How Long Do Macarons Last: Response & Preserving Tips 2022

Have you tried these little bundles of delight?

For me, it was January 5th when I had an official introduction to macarons.

My husband’s cousin Michelle runs a small bakery, which is focused on small, hand-made cookies, pastries, cakes, muffins… you name it.

On that fantastic day, Michelle came over to visit us and brought several boxes of cookies.

You could imagine the kids’ reactions. It’s easy to realize why Michelle is their favorite.

While we were hanging out, Michelle pulled out another box of cookies, telling us:

“Here’s what’s new and trendy in my bakery. People are getting crazy about them these days.”

How Long Do Macarons Last?

They are literally to die for.

The evening was spectacular in every way! The macarons completely changed my life and gave my taste buds a variety of different tingles. Oh, how I adore trying anything spectacular and new!

They have numerous various ingredient combinations, are created crispy on the outside, and have sweet and savory qualities that are unlike anything you’ve ever tasted before. Macaron flavors range from intensely sweet to mild and earthy, and they hit you like the long-awaited miracle you were hoping for.

Since I adore the subtle savor taste of lemon in sweets, John and I actually battled over the last macaron, which was the lemony yellow variety. If done correctly, it may create wonderful and distinctive tastes in your mouth. This is a killer combo when the richness of the filling and the texture of the macaron are combined.

I’m very grateful that my husband’s cousin introduced me to macarons. Later, after talking with her, I placed another order with the neighborhood bakery.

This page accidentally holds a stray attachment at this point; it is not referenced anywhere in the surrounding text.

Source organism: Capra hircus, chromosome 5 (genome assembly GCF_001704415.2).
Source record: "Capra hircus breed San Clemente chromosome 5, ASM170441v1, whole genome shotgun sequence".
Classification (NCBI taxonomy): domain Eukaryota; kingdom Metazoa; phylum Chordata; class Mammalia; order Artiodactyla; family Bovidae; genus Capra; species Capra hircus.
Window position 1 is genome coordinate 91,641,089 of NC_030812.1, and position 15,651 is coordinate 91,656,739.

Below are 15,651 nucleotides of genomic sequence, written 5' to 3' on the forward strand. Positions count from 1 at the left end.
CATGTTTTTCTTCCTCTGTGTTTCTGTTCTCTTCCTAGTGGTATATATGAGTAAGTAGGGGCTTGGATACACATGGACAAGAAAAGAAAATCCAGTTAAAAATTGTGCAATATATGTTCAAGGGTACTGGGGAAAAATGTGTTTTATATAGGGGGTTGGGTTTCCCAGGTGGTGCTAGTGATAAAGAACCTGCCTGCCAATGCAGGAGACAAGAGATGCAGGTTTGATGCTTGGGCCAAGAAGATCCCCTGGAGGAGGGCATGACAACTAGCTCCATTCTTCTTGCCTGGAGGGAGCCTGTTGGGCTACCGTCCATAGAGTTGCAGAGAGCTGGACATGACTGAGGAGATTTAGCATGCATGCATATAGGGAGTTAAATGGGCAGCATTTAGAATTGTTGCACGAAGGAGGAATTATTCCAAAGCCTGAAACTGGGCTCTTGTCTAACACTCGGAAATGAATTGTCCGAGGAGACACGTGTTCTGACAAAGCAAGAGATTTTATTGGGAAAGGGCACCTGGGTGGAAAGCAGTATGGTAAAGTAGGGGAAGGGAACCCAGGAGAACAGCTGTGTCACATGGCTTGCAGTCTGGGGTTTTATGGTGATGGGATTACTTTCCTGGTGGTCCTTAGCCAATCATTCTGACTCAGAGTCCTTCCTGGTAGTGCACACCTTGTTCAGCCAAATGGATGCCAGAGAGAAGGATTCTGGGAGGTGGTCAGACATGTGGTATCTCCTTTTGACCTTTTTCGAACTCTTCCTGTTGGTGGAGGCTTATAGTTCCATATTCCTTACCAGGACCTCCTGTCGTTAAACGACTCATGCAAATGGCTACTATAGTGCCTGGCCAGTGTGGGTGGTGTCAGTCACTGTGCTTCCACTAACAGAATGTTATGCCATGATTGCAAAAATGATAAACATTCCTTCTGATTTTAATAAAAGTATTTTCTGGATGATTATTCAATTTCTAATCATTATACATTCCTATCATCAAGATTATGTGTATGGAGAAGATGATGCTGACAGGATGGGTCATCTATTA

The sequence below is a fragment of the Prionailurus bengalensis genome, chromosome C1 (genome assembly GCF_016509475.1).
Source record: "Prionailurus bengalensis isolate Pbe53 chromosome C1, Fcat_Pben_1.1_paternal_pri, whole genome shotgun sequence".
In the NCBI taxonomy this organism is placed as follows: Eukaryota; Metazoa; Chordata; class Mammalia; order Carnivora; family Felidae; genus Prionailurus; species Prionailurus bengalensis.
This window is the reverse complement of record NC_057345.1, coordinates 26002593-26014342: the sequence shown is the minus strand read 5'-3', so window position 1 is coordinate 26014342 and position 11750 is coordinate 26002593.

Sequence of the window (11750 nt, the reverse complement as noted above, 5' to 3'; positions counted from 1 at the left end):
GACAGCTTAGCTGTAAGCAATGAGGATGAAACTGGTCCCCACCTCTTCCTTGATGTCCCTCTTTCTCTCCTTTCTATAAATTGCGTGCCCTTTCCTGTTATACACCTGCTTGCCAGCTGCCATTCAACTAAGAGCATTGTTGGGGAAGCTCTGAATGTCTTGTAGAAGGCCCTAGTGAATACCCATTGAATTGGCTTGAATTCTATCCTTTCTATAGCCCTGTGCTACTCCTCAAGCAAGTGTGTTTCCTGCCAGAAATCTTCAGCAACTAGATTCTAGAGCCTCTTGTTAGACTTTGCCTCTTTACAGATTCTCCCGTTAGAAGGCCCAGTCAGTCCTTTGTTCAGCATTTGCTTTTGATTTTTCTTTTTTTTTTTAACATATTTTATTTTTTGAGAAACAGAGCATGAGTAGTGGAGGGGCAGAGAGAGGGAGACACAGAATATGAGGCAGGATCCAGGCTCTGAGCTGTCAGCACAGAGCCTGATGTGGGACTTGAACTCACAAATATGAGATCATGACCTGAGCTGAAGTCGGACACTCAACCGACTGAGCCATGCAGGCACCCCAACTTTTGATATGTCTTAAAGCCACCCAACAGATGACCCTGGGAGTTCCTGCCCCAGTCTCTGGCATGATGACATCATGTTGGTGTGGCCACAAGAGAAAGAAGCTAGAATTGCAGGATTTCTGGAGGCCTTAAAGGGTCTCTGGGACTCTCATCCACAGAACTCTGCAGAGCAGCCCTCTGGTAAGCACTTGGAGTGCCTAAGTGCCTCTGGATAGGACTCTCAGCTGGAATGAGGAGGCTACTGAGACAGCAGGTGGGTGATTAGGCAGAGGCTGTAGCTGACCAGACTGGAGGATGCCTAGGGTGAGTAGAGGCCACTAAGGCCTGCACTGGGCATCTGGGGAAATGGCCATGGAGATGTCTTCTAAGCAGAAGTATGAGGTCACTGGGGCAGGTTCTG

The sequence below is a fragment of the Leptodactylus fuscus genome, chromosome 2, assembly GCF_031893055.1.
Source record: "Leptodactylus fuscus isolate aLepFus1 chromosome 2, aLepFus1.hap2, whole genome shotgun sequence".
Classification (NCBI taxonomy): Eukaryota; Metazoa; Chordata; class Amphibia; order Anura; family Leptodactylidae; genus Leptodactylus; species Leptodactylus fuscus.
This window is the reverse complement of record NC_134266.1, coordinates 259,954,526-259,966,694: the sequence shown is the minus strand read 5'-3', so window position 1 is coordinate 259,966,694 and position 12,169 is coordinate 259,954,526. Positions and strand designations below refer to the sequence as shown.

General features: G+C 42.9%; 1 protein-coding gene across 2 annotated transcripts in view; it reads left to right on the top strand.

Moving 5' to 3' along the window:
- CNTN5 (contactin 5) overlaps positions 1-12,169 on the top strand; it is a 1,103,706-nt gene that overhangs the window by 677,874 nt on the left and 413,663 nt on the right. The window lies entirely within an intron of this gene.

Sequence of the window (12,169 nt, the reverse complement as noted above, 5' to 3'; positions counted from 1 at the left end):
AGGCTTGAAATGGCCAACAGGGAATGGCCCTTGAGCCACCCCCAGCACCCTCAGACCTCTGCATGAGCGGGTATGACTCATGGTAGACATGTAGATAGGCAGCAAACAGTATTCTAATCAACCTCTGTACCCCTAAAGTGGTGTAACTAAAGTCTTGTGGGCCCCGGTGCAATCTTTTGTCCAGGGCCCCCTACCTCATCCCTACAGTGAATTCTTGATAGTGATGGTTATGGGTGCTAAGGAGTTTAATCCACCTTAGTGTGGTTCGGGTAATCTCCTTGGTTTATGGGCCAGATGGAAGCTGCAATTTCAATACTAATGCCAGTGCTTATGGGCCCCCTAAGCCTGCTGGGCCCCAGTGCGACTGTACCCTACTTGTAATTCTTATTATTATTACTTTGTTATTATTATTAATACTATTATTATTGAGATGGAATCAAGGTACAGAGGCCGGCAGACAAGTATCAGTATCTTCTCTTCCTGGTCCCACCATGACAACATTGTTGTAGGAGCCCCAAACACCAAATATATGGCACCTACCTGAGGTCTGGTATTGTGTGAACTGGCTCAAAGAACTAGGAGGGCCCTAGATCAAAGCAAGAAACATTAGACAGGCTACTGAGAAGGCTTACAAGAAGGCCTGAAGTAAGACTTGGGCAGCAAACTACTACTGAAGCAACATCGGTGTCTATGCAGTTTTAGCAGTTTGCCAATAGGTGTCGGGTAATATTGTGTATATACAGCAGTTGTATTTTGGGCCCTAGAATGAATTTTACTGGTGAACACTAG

We obviously ate the entire quantity Michelle brought.

On the other hand, I’ve got myself thinking the day later; we won’t have as many macarons as in the first “order,” and some might not get eaten.

The question raised: How long do macarons last? 🙂

I went out on a little research venture to find out about them as much as possible, and here’s what I found out.

Macaroon or Macaron??



At the beginning of my research, the question behind these two names was the first evident problem. It’s quite the popular one out on the web.

Here’s the deal:

A macaroon is something completely different than a macaron, involving different ingredients (like shredded coconut and condensed milk) and making techniques. It doesn’t have a recognizable look like the ones we enjoyed the other night. The shapes can vary, and a traditional detail in macaroon design is that they are dipped in chocolate.

Here’s what the coconut variation looks like:



Image Credit: Joy Of Baking

The difference is quite obvious, isn’t it?

The macaron looks like a small hamburger (my youngster actually named Michelle’s macarons “sweet hamburgers”), and it dates from France, thus the name French Macaron.

Here’s something more about the pronouncing and difference in names and sweets from professor Dan Jurafsky.

When talking about these two, the difference in pronunciation is at the end of the word:

  • Macaron is pronounced mack-a-Rohn.
  • Macaroon is pronounced mack-a-Roon.

Where (and when) Macaron appear?



This lovely sweet dates from the early 1500s, when the Italian pastry chefs arrived in France during the royal marriage.